10. A few days after the party have a staff meeting to assess the connections that were made. Short, hand written notes should be sent from staff to staff, doctor to doctor. And within two to three weeks, where geographically possible, staff members should set up a follow up lunch date to build on the relationships formed at the party. Hopefully, your staff will have really connected with many of the targeted offices, and the mission will have been accomplished.

At this point the doctor needs to aggressively pursue the progress that he or she made at the party. Invite the potential referring doctor to lunch, or perhaps to be your guest at a professional day (implant seminar, etc.), or maybe a round of golf. And best of all, you might want to follow up these actions with a patient referral from your office. The doctor cannot afford to be shy or reticent. The message to be communicated is NOT that you want more referrals, but that you can help the referring doctor to achieve better cases. You have decided that you want to work with fewer practices that are clinically excellent. You and your office are user friendly, provide state of the art therapy, and fabulous customer service. You would like the opportunity to demonstrate this level of care.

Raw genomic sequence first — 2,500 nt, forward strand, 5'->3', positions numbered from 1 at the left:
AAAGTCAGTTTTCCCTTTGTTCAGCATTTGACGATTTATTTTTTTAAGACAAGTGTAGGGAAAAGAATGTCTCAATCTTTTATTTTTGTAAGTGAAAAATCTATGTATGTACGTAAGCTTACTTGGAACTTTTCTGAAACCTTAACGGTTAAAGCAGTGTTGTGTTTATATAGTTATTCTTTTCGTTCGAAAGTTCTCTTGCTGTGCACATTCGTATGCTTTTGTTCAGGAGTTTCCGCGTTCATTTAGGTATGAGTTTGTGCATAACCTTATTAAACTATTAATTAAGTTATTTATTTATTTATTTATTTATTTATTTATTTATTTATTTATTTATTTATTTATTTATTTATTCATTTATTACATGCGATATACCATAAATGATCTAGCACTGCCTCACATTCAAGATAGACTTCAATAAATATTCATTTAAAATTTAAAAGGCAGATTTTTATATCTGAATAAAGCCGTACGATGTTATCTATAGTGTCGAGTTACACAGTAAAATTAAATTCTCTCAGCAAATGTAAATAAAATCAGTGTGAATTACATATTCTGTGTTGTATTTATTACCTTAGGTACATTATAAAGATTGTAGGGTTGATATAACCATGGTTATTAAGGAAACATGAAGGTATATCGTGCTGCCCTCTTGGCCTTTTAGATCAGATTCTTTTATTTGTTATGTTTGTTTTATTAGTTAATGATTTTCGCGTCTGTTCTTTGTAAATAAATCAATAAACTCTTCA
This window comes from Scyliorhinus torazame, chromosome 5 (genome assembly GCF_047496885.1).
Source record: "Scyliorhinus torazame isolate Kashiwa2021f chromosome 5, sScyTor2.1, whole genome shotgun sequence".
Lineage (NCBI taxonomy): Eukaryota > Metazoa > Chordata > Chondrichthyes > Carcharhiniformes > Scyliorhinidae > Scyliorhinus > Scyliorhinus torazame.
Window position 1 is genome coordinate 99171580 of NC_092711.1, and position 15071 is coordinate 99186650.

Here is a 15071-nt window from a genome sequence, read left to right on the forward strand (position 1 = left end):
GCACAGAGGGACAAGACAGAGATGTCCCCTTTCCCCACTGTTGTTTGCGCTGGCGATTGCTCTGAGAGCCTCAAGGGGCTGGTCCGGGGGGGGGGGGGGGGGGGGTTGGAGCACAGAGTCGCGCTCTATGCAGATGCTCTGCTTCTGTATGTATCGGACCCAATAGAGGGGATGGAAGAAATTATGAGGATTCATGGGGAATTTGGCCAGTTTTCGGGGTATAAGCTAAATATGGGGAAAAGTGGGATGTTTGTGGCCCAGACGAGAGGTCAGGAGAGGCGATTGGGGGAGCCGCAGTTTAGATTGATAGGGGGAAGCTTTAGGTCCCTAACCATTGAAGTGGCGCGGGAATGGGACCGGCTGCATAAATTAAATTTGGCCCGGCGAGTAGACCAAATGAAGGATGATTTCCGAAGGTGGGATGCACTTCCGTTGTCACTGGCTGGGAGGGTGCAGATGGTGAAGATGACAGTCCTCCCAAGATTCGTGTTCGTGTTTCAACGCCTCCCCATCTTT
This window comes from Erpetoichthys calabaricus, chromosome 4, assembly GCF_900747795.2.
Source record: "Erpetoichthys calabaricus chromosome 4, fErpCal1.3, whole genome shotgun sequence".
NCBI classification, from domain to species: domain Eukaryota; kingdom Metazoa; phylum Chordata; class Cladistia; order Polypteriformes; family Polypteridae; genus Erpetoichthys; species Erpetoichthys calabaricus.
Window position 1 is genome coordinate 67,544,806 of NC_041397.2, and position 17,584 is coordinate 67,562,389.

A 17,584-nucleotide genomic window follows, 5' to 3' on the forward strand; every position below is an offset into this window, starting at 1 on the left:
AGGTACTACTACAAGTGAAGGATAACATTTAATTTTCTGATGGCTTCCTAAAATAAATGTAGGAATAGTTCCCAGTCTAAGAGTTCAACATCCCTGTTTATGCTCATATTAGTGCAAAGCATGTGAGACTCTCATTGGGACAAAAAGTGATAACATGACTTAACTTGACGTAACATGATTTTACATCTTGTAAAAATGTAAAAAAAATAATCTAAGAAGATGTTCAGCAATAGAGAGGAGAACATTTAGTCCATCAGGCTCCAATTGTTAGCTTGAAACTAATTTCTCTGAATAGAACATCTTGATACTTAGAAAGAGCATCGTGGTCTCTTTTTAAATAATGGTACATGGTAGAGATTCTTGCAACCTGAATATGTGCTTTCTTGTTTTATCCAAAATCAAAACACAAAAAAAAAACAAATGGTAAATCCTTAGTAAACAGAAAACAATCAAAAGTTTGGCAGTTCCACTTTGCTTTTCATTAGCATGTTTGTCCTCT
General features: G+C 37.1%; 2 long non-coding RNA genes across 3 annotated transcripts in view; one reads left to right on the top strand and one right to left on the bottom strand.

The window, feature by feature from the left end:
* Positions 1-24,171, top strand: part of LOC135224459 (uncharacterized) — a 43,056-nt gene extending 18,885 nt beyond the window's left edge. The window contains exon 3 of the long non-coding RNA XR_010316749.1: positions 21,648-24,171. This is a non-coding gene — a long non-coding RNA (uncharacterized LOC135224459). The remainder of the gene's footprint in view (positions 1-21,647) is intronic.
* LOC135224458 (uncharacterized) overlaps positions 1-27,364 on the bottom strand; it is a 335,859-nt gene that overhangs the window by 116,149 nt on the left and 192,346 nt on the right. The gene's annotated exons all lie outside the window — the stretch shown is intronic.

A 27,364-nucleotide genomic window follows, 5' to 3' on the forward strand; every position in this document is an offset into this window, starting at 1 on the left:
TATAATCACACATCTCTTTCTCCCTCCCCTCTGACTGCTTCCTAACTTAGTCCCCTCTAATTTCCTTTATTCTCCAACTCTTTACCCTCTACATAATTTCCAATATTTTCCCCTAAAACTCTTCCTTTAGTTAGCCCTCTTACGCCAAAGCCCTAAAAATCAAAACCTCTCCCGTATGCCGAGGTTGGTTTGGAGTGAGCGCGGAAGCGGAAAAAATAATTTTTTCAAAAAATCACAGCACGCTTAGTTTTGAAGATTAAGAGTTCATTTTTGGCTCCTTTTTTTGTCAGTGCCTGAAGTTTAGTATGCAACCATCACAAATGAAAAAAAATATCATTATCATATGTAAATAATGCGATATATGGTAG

With careful attention to the smallest of details, an office party can be the catalyst for creating new and profitable professional relationships.

Download Article (PDF)